Issue 10 – June 2020



Journal of Community, Citizen’s and Third Sector Media and Communication

ISSN 1932-6161

Issue 10 (June) 2020


International perspectives on community and citizen’s media

Christina Spurgeon

The pursuit of sustainable, user-centred and volunteer-based production practices and business models are important drivers of innovation for community and citizen’s media around the world. These drivers are apparent in the rapid changes to making and managing radio that are occurring in Australian community radio as this issue of 3CMedia goes ‘live’, in response to the COVID-19 pandemic. They are also apparent in the sub-continental Indian and African cases of community media discussed in the two articles that make up this issue.

Read More: PDF icon 3CMedia_Issue_10_Introduction.pdf A case study in sudden failure of community media in India


Subhransu Mohapatra

Internal migration within India increased significantly after economic liberalization in 1991. The effect of liberalization really took effect on the ground in India around the year 2000 when the internal migration from the relatively poorer regions of north and east to the more prosperous regions of south and west saw a huge spike in numbers. was an early initiative in community media for the internally displaced population of the eastern province of Orissa (now called Odisha) outside of the province. This was a very successful initiative, which spread to have a dedicated and engaged readership of more than 8000 members in little over three years. However, it died a sudden death in early 2007 when different factors combined to lead to its demise. It is an excellent case study of what can go wrong in an otherwise successful community media initiative. This paper details the journey of the initiative from the perspective of one of its founders and disseminates the learnings from this experience aiming to help other community media organizations become much more robust against such sudden failures.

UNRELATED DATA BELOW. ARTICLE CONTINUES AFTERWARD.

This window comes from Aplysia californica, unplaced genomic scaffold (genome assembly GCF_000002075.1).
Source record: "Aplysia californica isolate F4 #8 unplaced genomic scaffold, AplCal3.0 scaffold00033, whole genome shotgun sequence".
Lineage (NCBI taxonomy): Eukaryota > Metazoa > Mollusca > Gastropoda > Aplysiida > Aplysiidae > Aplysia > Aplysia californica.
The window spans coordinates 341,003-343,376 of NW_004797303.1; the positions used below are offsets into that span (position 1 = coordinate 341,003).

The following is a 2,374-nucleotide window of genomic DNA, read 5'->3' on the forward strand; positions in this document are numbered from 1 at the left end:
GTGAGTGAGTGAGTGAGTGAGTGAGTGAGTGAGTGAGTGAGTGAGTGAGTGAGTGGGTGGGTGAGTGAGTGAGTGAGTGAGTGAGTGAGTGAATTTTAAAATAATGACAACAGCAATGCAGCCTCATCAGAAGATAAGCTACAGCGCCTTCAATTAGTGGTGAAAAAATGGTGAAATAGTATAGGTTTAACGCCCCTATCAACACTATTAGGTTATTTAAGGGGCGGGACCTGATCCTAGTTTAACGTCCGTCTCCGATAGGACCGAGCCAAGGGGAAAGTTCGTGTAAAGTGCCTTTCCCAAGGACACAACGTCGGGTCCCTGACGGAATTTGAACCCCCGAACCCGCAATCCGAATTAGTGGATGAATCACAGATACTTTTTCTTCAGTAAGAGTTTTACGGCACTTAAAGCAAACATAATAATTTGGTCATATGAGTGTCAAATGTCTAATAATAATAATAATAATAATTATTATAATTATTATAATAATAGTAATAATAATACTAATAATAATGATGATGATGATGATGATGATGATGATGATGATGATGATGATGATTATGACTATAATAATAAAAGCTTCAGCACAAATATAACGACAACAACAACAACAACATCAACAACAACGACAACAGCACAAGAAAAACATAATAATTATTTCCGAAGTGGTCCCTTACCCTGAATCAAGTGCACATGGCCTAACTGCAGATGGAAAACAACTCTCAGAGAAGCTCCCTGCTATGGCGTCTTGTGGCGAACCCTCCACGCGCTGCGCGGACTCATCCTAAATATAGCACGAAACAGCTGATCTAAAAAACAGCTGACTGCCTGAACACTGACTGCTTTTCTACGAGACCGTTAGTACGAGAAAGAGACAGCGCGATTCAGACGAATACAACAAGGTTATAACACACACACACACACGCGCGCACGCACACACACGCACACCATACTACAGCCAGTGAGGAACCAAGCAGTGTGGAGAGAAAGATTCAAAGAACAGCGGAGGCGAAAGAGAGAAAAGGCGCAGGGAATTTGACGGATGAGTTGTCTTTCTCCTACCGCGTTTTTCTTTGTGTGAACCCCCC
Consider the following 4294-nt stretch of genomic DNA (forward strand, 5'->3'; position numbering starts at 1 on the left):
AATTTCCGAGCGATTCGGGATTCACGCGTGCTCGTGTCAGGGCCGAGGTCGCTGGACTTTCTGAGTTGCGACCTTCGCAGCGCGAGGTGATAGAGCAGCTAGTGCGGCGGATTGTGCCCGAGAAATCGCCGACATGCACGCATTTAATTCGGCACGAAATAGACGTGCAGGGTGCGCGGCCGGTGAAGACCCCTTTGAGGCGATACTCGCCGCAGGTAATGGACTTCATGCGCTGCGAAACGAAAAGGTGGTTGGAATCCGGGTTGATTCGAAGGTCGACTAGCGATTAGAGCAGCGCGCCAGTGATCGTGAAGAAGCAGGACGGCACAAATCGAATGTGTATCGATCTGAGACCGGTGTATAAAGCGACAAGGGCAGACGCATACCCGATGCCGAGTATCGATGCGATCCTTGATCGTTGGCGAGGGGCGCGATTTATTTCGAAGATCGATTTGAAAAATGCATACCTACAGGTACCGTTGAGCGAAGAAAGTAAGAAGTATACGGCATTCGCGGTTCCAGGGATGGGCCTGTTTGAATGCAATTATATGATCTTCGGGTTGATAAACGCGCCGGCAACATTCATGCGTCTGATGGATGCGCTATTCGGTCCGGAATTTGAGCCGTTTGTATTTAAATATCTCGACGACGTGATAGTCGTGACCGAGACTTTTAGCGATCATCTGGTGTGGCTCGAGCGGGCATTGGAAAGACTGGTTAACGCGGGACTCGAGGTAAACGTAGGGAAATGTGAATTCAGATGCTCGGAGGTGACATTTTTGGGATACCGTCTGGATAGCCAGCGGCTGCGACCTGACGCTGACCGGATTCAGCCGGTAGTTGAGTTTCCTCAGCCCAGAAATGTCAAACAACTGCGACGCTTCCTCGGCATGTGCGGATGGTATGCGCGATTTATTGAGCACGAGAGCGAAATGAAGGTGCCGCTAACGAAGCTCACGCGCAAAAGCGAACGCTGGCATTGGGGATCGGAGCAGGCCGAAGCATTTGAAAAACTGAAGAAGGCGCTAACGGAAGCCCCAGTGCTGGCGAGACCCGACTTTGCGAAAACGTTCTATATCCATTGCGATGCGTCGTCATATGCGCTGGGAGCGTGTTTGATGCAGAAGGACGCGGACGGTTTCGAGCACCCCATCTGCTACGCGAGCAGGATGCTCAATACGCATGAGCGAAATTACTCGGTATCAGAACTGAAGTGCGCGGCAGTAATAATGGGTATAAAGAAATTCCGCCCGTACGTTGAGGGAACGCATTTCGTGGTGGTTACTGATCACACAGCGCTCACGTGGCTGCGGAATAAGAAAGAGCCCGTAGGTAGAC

Low-data mobile apps: Latest Innovation Frontier for Community Radio Stations in Rwanda

Emmanuel Munyarukumbuzi
This paper examines the motivation of audiences to participate in the programming of community radio; the readiness of community radio stations’ management and their audiences to embrace mobile applications; whether Rwanda is a conducive environment for the deployment of mobile applications in community radio; and finally issues of affordability and availability of the internet. The study is qualitative and draws on interviews with community radio audiences as well as unstructured in-depth interviews with local technology experts and community radio representatives. Uses and gratification and diffusion of innovation theories guided the analysis. The study found that the pursuit of recognition within their communities is the main motivator for audiences to participate in community radio programming. The management and audiences of the four community radio stations who participated in this study understand the importance of mobile technologies for community engagement and are interested in adopting them. Rwanda is a conducive environment for the deployment of mobile apps in the community radio sector. Audiences can afford to use these services at least once a week, despite ongoing issues of unreliability of the internet. Further studies may investigate issues of adoption and affordability by the wider community as this paper focused on highly engaged community radio audiences.